“Dio, ti prego, salvaci—the roof is coming down!” sobbed one of the townswomen. The others began to scream—the fear of being buried alive flooding through the crowd.

Suddenly the roof of the tunnel seemed to open up and a torrent of rubble came cascading down. The fugitives rushed forward trying to escape from the falling rock, but Claudia reacted too slowly—she disappeared in a cloud of dust. Ezio wheeled around in alarm—hearing his sister scream, but unable to see her. “Claudia!” he shouted, panic in his voice.

“Ezio!” came a shout back, and as the dust cleared, Ezio’s sister picked her way carefully across the debris.

“Thank God you’re OK—did anything fall on you?” he asked.

“No, I’m OK. Is Mother OK?”

“I’m fine,” answered Maria.

They dusted themselves down, thanking the gods that they had survived this far, and made their way along the final stretch of the escape passage. At last they broke out into the open air. Never had grass, and the earth itself, smelled sweeter.

The mouth of the tunnel was separated from the countryside by a series of rope bridges swung across ravines. It had been designed like this by Mario as part of a master escape plan. Monteriggioni itself would survive the Borgia desecration—once the Borgia had razed it, it would be of no further interest to them. Ezio would return in time and rebuild it. Once again it would be the proud stronghold of the Assassins. Of that Ezio was certain. And it would be more than that. It would be a monument to his noble uncle, so pitilessly slain, Ezio promised himself.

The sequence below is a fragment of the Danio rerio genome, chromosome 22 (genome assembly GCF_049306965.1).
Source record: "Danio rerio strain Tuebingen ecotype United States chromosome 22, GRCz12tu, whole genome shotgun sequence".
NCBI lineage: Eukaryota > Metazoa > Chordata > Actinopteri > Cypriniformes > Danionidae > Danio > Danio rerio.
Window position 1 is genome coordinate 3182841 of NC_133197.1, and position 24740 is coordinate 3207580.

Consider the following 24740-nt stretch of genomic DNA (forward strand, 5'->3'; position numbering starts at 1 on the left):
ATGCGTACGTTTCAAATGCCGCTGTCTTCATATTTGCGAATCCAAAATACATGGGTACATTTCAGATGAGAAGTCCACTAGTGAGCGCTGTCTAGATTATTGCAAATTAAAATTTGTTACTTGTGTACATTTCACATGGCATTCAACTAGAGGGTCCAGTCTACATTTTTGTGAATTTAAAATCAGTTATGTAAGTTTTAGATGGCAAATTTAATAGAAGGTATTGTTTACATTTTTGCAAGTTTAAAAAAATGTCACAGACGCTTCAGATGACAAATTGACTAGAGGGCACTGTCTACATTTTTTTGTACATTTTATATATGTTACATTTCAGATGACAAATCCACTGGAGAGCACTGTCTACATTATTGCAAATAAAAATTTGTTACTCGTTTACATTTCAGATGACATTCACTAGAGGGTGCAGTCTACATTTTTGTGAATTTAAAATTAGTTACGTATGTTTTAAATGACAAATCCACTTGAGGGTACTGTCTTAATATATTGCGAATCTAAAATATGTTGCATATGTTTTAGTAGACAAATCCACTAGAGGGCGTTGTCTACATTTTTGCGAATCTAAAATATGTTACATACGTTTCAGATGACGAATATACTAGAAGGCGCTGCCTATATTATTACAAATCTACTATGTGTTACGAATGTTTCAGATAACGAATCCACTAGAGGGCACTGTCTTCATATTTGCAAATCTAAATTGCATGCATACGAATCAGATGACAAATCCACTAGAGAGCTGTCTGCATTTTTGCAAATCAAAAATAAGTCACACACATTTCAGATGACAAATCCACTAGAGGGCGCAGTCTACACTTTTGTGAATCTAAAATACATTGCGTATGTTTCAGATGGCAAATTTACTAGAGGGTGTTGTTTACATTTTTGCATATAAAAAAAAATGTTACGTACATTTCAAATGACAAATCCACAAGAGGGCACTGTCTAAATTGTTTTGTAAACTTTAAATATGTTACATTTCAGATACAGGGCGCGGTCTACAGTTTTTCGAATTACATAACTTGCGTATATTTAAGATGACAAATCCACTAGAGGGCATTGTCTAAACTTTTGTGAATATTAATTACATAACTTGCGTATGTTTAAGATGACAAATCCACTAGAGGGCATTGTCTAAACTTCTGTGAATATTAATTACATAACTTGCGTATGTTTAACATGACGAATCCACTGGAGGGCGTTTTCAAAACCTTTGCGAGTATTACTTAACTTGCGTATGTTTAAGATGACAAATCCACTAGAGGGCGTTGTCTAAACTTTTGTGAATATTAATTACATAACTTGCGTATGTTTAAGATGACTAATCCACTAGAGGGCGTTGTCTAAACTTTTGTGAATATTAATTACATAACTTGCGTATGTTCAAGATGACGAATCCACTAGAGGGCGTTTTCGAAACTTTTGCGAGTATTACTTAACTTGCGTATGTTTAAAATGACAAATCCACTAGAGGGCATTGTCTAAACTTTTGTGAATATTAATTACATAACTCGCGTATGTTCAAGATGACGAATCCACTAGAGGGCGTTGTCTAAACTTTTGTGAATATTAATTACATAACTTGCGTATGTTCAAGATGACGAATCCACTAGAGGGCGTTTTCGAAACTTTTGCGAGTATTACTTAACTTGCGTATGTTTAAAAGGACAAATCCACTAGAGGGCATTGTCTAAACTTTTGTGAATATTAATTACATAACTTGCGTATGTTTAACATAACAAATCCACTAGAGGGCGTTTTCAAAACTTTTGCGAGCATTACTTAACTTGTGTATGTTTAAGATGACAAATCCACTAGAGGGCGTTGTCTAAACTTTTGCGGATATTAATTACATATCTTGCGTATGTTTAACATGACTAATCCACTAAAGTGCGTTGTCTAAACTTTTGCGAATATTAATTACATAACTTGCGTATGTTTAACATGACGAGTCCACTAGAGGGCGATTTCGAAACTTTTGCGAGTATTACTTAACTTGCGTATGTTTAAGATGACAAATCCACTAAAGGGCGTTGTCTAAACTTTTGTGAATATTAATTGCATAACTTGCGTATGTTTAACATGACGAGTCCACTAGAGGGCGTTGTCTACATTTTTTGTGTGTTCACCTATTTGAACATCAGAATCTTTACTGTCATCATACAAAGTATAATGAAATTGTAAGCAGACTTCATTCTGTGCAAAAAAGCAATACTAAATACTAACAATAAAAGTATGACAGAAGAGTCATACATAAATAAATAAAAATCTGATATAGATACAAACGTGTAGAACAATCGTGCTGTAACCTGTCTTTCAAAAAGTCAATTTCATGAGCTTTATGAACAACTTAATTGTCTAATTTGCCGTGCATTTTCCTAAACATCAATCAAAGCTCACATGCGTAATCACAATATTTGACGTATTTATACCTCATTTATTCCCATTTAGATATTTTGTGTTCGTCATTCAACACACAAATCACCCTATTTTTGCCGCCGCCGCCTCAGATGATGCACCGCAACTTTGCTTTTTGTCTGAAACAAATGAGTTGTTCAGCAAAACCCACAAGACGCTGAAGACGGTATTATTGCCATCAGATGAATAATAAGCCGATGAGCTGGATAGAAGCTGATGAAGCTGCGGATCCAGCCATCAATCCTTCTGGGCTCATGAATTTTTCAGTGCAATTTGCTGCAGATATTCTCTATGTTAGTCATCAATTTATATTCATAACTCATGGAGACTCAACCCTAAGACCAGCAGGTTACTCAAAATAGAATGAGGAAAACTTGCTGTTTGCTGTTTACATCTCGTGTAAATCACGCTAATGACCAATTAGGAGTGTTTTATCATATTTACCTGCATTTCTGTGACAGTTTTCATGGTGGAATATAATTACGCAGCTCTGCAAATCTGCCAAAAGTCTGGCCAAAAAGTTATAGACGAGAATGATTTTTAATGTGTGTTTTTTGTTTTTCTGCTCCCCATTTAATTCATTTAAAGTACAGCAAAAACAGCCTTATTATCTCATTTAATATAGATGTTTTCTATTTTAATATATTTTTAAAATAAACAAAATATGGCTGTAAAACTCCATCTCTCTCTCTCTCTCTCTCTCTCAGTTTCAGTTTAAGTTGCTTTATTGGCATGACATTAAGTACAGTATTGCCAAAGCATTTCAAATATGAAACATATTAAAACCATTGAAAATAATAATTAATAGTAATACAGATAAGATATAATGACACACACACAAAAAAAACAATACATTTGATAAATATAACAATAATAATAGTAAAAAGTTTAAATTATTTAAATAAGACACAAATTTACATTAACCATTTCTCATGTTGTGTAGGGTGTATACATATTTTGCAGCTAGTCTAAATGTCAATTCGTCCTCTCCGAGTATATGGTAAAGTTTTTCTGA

He had had enough of the depredations wrought on his family by pointless villainy.

Ezio planned to cut the bridges down behind them as they fled, but they were shepherding elderly and wounded stragglers, and at his back he heard the yells and footsteps of their pursuers approaching rapidly. He was scarcely able to carry anyone on his back, but he managed to haul a woman whose leg had given out onto his good shoulder and staggered forward across the first rope bridge. It swung dangerously under their weight.